Ultimately the goal is to find a rotation of six guys.
For now, Luke Fickell is just making sure he's got half of that.
The Ohio State defensive coordinator has a depth chart to work with and seemingly enough bodies to fill it out at linebacker. But at least after three practices in training camp, Fickell clearly isn't ready to lock the Buckeyes into positions quite yet.
"You know what, we don’t know that we truly have three starters yet, let alone have depth," Fickell said after practice on Tuesday. "That’s my biggest concern.
"Yes, we’ve got to develop depth and I’m looking for those six guys that you can lay your head on the pillow at night and say, ‘They’re going to give everything they’ve got. Football is that important to them, they’re going to figure out a way to be successful.'"
The line and secondary probably aren't going to keep Fickell up too often this month, but the middle of the defense figures to give him plenty to think about ahead of the opener against Miami (Ohio) on Sept. 1.
Fickell has a veteran presence at one outside spot in veteran Etienne Sabino. The Buckeyes have an emerging sophomore in Ryan Shazier on the other side who comes into this season perhaps still riding the momentum he built at the end of last year. And Curtis Grant offers the kind of dedication to the game that Fickell indicated wouldn't cause him to lose sleep.
But after that, there might be some questions that need answering and possibly some openings for playing time that could keep the Buckeyes busy.
"It definitely leaves the door open for young guys," Fickell said. "I think that’s what those guys that came in are excited about, and it creates some excitement. The key is trying to keep them motivated, and it also pushes those guys that might have that opportunity to be in that position, too."
At least during the third workout of camp in the late-afternoon heat, those second-team chances seemed to be going to players who had at least been through a spring practice with the program. During one team period in particular, redshirt freshman Conner Crowell was flanked by true freshmen Joshua Perry and Luke Roberts -- a pair of early enrollees.
But there's at least one challenger that is consistently drawing praise in the early stages of camp, with true freshman Jamal Marcus again getting singled out as a potential early factor at linebacker thanks to his raw ability.
"There’s a guy that when you ask what’s very important, what coach (Urban) Meyer says is a core value, it’s going from Point A to Point B very, very, very fast," Fickell said. "Jamal Marcus does that. At times you have to try to control yourself as you go from Point A to Point B.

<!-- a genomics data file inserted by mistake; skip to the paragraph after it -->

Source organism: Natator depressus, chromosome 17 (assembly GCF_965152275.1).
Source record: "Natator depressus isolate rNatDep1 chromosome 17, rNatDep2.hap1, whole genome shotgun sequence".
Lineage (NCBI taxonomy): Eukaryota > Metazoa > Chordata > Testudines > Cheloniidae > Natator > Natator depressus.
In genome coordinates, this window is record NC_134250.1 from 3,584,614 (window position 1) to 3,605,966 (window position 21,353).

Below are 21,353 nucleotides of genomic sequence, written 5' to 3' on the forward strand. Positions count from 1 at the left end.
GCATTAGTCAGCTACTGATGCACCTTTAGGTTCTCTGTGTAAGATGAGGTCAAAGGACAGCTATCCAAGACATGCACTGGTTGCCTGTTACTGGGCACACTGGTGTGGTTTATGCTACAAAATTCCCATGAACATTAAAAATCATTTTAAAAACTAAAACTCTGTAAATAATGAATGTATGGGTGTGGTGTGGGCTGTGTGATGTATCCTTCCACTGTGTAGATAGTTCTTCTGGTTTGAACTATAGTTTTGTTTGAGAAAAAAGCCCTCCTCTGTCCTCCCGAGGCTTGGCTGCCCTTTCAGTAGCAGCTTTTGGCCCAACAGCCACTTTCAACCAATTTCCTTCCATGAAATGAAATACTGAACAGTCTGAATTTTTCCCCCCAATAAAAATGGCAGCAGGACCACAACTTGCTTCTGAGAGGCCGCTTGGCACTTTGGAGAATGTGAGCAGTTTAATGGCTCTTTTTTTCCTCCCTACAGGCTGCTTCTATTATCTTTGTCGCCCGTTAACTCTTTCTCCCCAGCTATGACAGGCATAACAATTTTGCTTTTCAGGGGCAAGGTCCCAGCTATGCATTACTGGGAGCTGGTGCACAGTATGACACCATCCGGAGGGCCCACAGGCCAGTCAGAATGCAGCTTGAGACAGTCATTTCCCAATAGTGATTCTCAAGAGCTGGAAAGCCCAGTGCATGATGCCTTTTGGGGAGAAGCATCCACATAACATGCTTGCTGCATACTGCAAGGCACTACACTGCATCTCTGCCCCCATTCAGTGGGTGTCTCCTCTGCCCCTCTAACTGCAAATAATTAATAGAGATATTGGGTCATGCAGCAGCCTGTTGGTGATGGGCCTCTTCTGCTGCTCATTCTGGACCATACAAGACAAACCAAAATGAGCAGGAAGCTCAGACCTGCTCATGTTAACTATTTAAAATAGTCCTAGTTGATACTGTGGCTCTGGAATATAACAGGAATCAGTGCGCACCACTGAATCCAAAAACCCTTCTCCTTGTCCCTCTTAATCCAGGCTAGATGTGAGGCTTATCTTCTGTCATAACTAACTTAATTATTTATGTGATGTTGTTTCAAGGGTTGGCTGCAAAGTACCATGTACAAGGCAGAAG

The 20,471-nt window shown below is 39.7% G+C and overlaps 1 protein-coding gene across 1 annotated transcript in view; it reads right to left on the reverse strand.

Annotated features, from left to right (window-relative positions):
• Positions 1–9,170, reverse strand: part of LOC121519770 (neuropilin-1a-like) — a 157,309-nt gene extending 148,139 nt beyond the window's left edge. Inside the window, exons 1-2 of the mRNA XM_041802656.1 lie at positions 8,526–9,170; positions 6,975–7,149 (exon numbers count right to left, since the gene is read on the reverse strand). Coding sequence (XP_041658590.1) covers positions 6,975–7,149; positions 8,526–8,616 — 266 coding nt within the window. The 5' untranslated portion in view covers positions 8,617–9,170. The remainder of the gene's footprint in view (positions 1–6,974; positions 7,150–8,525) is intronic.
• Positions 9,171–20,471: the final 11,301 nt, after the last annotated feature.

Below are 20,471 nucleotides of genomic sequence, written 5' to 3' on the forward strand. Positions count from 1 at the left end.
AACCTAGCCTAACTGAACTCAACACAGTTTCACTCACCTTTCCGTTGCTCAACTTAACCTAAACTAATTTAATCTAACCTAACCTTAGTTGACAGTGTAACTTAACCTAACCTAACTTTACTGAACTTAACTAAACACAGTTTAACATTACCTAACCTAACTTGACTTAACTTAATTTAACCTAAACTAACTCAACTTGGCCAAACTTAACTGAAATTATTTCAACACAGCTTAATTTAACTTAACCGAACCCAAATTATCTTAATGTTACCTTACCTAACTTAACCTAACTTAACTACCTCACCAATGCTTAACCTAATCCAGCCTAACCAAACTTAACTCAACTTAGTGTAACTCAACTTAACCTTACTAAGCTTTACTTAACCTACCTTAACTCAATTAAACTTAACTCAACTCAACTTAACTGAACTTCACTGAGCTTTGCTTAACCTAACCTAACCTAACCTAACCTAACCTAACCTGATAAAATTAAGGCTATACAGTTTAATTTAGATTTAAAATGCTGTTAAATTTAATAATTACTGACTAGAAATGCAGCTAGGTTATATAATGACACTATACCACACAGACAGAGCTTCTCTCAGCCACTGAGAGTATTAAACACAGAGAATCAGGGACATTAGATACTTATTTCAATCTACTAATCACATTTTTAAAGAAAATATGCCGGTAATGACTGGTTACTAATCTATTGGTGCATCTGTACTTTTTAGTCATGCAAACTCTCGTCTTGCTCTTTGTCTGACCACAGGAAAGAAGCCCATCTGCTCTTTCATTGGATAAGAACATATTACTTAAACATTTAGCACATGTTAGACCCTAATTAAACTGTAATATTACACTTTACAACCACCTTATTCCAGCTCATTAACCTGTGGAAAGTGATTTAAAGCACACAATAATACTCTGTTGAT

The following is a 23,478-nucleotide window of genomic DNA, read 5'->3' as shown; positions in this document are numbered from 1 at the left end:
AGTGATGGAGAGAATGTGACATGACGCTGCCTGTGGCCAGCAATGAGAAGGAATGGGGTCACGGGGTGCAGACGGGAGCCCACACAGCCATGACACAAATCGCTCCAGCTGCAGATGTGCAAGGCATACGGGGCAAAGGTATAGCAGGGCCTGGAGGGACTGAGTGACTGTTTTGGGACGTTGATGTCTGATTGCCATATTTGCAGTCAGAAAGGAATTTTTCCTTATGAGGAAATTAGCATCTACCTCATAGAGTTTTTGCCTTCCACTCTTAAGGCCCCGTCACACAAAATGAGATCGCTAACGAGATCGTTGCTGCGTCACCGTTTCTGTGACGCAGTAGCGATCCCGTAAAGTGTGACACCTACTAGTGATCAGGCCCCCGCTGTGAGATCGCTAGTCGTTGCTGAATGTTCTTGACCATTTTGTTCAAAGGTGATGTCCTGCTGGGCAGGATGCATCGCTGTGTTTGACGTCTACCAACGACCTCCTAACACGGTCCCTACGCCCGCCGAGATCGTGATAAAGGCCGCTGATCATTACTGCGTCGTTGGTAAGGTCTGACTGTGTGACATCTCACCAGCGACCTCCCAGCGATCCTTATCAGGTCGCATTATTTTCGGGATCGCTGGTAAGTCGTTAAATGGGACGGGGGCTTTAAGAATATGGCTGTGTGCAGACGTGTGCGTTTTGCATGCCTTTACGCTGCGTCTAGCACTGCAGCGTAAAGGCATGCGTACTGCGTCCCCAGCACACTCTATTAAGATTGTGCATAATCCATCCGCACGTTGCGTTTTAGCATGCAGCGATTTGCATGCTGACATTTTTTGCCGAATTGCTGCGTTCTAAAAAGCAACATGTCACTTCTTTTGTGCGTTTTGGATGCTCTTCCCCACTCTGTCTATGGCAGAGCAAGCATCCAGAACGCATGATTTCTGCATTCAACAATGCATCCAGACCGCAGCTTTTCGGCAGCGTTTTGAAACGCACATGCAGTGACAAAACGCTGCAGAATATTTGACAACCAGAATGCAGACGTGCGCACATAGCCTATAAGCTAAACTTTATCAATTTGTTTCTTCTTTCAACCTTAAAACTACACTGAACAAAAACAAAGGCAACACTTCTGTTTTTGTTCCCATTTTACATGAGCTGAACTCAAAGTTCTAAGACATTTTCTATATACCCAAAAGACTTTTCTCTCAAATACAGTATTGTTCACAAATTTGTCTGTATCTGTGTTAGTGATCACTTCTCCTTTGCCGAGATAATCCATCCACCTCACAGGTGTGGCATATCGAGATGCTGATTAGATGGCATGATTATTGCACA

"But I can assure you I’d rather have to teach a guy how to control himself rather than teach him how to go really hard."
That problem, at least, probably wouldn't contribute to many restless evenings for Fickell. For now, it seems he's still got some things on his mind.
Double down: On the scale between 1 and 10, the Buckeyes still have plenty of room for improvement.
After spring practice, offensive coordinator Tom Herman would have rated Ohio State's ability to throw the ball as a 2.
Starting camp after a productive offseason, he doubled it on Tuesday to a 4.
And while that surely isn't where Herman might like his attack to be and definitely isn't where he's planning on it ending up, that doesn't mean he's not pleased with what he's seeing early in camp.
"Lightyears, lightyears, lightyears, lightyears better," Herman said. "We actually can throw and catch a football.
"We’re still not real good, but we’re a lot better than we were at the end of the spring. It’s a testament to our guys and how much they worked in the offseason."
The credit apparently goes to both the guys throwing and those catching, though the former has impressed quickly this month with improved footwork from Braxton Miller.
The sophomore quarterback flashed a strong arm again on Tuesday, along with an ability to fit the ball in tight spots and nice accuracy while throwing on the move. But it's not just the technical issues Miller has worked on that has helped him bump up that rating Herman gave the passing game so far.
"I think he’s a lot more mentally confident and you can see a little bounce in his step," Herman said. "He’s certainly still got a long ways to go, but you can tell he studied in the offseason and he’s worked with his wideouts in the offseason and that’s paid dividends here as we’ve started camp."
On the move: Corey "Philly" Brown might be the leading available candidate to fill the hybrid pivot position in Meyer's version of the spread offense.
But if the junior receiver is going to do it in the absence of Jordan Hall, apparently nobody has told Brown about it yet.
"Hopefully, I would love to do that," Brown said. "You know, obviously having Jordan out is bad, but hopefully I can step in and fill in for him.
"I did play running back in high school, but if the coaches want me to do it, I’ll do it. It doesn’t really matter to me."
The position requires versatility as both a rusher and a receiver, skills that Brown could bring to the table for the Buckeyes until Hall returns from the cut tendon in his right foot that is expected to keep him out for at least two games.
Brown flashed his speed and elusiveness while lined up at receiver on Tuesday, taking one short crossing pattern and turning it up field for a decent gain before being touched. He's also been working to establish himself as a reliable target for Miller by hanging on to the football, and where he lines up doesn't really make any difference there.
"I’m just trying to learn everything," Brown said. "Coach Meyer wants me to learn all the wideout spots, there’s no set position right now. Everybody is just working to become a starter, and it’s pretty much even for everybody."